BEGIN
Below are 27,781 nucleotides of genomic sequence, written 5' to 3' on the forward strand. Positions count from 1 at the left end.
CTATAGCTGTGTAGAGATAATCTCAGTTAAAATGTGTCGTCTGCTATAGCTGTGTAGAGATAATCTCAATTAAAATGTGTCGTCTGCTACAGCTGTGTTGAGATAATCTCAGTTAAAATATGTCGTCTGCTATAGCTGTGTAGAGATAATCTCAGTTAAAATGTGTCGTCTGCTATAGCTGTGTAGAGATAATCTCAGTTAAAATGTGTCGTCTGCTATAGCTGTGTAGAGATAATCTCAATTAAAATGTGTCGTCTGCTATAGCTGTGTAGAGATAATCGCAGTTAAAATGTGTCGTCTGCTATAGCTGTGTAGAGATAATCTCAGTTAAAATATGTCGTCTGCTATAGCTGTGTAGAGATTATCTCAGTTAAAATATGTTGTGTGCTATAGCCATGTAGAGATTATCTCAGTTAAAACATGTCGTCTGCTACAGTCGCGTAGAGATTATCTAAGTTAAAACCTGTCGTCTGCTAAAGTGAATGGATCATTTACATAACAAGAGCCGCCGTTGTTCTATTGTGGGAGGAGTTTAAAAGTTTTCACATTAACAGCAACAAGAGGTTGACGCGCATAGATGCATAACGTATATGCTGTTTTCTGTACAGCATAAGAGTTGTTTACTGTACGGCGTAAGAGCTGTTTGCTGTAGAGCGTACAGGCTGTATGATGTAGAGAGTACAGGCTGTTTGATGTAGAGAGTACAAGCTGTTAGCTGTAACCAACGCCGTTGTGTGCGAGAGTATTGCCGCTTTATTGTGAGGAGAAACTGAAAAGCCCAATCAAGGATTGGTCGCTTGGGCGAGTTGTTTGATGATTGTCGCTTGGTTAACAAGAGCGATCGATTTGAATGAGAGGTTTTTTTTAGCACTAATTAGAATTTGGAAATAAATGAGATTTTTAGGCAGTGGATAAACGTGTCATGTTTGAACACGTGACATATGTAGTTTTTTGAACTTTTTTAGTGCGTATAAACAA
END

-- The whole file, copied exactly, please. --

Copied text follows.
Below are 27,781 nucleotides of genomic sequence, written 5' to 3' on the forward strand. Positions count from 1 at the left end.
CTATAGCTGTGTAGAGATAATCTCAGTTAAAATGTGTCGTCTGCTATAGCTGTGTAGAGATAATCTCAATTAAAATGTGTCGTCTGCTACAGCTGTGTTGAGATAATCTCAGTTAAAATATGTCGTCTGCTATAGCTGTGTAGAGATAATCTCAGTTAAAATGTGTCGTCTGCTATAGCTGTGTAGAGATAATCTCAGTTAAAATGTGTCGTCTGCTATAGCTGTGTAGAGATAATCTCAATTAAAATGTGTCGTCTGCTATAGCTGTGTAGAGATAATCGCAGTTAAAATGTGTCGTCTGCTATAGCTGTGTAGAGATAATCTCAGTTAAAATATGTCGTCTGCTATAGCTGTGTAGAGATTATCTCAGTTAAAATATGTTGTGTGCTATAGCCATGTAGAGATTATCTCAGTTAAAACATGTCGTCTGCTACAGTCGCGTAGAGATTATCTAAGTTAAAACCTGTCGTCTGCTAAAGTGAATGGATCATTTACATAACAAGAGCCGCCGTTGTTCTATTGTGGGAGGAGTTTAAAAGTTTTCACATTAACAGCAACAAGAGGTTGACGCGCATAGATGCATAACGTATATGCTGTTTTCTGTACAGCATAAGAGTTGTTTACTGTACGGCGTAAGAGCTGTTTGCTGTAGAGCGTACAGGCTGTATGATGTAGAGAGTACAGGCTGTTTGATGTAGAGAGTACAAGCTGTTAGCTGTAACCAACGCCGTTGTGTGCGAGAGTATTGCCGCTTTATTGTGAGGAGAAACTGAAAAGCCCAATCAAGGATTGGTCGCTTGGGCGAGTTGTTTGATGATTGTCGCTTGGTTAACAAGAGCGATCGATTTGAATGAGAGGTTTTTTTTAGCACTAATTAGAATTTGGAAATAAATGAGATTTTTAGGCAGTGGATAAACGTGTCATGTTTGAACACGTGACATATGTAGTTTTTTGAACTTTTTTAGTGCGTATAAACAA